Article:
How To Get Disability for Spinal Fusion

Table of Contents

What is a Spinal Fusion?  

Spinal fusion is a surgical procedure that involves connecting two or more of the vertebrae in your spine to create a solid piece. Spinal fusion is a major surgery that takes several hours. 

There are several different approaches for this surgical procedure. One approach involves taking bone from a bone bank or the pelvic bone to bridge the vertebrae and help new bone growth. Another approach is using metal implants to hold the vertebrae together until there is new bone growth. Spinal fusion is a procedure that has grown in popularity and several thousands of people undergo it each year. 

Anterior Cervical Discectomy with Fusion (ACDF) surgery is a surgery that combines both spinal fusion and spinal decompression. As one might expect, it is a major surgery. And many people suffer from permanent restrictions after ACDF surgery. 

What is a spinal fusion and is it a disability?

Is Spinal Fusion a Disability? 

Yes, as per the guidelines set forth by the United States Social Security Administration (SSA), spinal fusion is indeed considered a disability. However, it’s important to note that spinal fusion (as a condition by itself) does not have its own listing in the SSA’s Blue Book—the official manual used by the SSA to assess all disability claims. Instead, spinal fusion falls under the broader classification of Section 1.04 - “Disorders of the Spine” in the Blue Book. It is important to note that, to qualify for disability with spinal fusion, you must be unable to work for at least 1 year due to your spinal fusion.

The classification of spinal fusion under Blue Book Section 1.04 - “Disorders of the Spine” stems from the fact that the procedure is primarily utilized to correct spinal issues, and its effects can significantly impact an individual’s functional abilities. The implications of spinal fusion surgery can vary depending on the success of the procedure as well as the individual patient’s response. Post-surgery, individuals may experience a range of symptoms, which may include—but are certainly not limited to—infection, spinal nerve damage, instability of the spine, and degeneration of the spine.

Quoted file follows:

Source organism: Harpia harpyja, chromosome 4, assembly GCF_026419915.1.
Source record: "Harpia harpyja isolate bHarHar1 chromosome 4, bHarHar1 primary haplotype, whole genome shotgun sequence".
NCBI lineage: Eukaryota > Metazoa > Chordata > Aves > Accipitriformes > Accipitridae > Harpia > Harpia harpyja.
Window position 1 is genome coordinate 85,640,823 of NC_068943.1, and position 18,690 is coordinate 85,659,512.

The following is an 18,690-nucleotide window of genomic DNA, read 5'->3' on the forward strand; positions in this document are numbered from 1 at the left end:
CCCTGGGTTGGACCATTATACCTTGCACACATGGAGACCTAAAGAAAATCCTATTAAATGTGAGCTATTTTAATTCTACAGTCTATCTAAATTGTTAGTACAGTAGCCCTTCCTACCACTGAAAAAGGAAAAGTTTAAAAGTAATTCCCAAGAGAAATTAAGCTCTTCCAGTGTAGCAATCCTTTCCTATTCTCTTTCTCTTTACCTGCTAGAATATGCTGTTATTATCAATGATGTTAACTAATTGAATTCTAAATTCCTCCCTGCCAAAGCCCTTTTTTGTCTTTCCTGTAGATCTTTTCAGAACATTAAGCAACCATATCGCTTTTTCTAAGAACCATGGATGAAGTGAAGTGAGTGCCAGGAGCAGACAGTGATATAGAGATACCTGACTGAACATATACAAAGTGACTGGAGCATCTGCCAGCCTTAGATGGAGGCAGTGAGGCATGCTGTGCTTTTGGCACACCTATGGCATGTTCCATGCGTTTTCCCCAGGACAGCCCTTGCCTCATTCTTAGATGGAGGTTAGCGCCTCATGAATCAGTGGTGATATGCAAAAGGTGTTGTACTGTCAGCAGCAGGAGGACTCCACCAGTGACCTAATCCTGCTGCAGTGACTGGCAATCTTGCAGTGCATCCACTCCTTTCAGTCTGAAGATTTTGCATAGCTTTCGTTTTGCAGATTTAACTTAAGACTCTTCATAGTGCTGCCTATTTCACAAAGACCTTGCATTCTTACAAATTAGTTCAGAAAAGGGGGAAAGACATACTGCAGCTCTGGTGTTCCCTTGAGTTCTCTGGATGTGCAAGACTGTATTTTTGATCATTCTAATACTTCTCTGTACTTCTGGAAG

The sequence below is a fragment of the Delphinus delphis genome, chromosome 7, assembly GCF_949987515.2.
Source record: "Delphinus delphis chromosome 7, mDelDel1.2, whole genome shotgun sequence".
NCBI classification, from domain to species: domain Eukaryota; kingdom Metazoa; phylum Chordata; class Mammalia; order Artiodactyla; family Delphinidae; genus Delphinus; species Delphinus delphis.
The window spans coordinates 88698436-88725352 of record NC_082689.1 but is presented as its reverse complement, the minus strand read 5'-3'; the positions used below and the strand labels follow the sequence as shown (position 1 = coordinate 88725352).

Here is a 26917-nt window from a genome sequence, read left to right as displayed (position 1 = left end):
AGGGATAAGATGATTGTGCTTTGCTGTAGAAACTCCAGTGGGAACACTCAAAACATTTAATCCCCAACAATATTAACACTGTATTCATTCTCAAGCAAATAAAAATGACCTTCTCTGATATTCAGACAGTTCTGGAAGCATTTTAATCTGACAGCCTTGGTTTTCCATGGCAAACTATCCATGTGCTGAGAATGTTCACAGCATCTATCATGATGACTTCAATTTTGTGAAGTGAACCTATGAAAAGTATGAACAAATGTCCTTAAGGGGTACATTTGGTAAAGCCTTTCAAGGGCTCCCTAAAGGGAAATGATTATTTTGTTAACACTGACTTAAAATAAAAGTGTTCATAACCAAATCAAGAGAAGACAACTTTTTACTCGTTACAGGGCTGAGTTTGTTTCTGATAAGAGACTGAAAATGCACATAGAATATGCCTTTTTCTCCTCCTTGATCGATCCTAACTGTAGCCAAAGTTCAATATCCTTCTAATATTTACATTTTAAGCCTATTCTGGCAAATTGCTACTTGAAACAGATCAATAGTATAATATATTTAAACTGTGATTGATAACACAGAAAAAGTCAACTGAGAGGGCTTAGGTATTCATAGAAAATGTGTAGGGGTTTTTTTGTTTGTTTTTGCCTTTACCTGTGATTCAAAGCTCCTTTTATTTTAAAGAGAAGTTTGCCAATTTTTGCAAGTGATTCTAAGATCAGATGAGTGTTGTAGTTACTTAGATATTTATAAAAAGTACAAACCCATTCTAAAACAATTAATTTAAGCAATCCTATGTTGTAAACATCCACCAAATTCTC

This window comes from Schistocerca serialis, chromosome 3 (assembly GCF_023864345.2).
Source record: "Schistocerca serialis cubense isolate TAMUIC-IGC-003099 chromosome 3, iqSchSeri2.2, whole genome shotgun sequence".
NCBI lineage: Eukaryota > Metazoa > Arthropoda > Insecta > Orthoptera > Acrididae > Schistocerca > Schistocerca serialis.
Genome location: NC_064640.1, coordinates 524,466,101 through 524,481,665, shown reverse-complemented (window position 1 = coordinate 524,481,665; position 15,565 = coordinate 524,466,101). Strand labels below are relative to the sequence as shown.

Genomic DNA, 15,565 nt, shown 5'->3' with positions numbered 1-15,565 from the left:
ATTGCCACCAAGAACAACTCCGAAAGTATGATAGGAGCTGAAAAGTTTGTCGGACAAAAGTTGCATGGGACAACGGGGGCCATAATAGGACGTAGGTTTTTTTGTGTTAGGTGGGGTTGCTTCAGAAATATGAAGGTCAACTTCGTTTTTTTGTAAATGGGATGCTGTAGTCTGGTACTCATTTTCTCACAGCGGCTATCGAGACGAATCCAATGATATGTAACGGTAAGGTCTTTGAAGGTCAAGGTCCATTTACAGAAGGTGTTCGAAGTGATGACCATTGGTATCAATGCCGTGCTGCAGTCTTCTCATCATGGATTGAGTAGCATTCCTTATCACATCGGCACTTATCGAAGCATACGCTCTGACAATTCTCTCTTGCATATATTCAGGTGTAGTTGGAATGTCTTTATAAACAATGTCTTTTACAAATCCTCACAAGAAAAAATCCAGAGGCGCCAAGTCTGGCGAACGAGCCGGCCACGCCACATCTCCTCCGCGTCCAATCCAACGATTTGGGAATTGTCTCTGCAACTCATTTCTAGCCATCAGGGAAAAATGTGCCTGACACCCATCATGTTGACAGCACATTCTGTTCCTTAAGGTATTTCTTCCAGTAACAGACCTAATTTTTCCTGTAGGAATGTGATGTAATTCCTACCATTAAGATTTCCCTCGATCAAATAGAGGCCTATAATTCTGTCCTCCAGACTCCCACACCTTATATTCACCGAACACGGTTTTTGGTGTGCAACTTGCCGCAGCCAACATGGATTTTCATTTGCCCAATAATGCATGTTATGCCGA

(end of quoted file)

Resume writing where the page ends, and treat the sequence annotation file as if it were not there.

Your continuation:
One notable consequence of spinal fusion surgery is that many patients experience permanent restrictions in their daily activities and functionality. These restrictions can hinder one’s ability to work and lead to a diminished quality of life. As a result, if an individual is unlikely to be able to work for at least the next 12 months due to the effects of spinal fusion surgery, they may qualify for Social Security Disability Insurance (SSDI) benefits.

The SSA’s determination of spinal fusion as a disability is based on the understanding that this surgical procedure can result in significant and lasting impairments. In evaluating disability claims related to spinal fusion, the SSA considers the severity of the symptoms, the impact of the surgery on the applicant’s ability to perform work-related tasks, and the expected duration of the disability. The crucial factor is whether the limitations caused by spinal fusion surgery make it impossible for an individual to engage in substantial gainful activity (SGA), which refers to the work that provides a substantial income. 

How to Qualify for Disability with Spinal Fusion 

Before submitting an SSDI application, you need to be sure that you qualify. The main eligibility criterion for SSDI benefits is having a disability that will prevent you from working in any type of job for at least 12 months.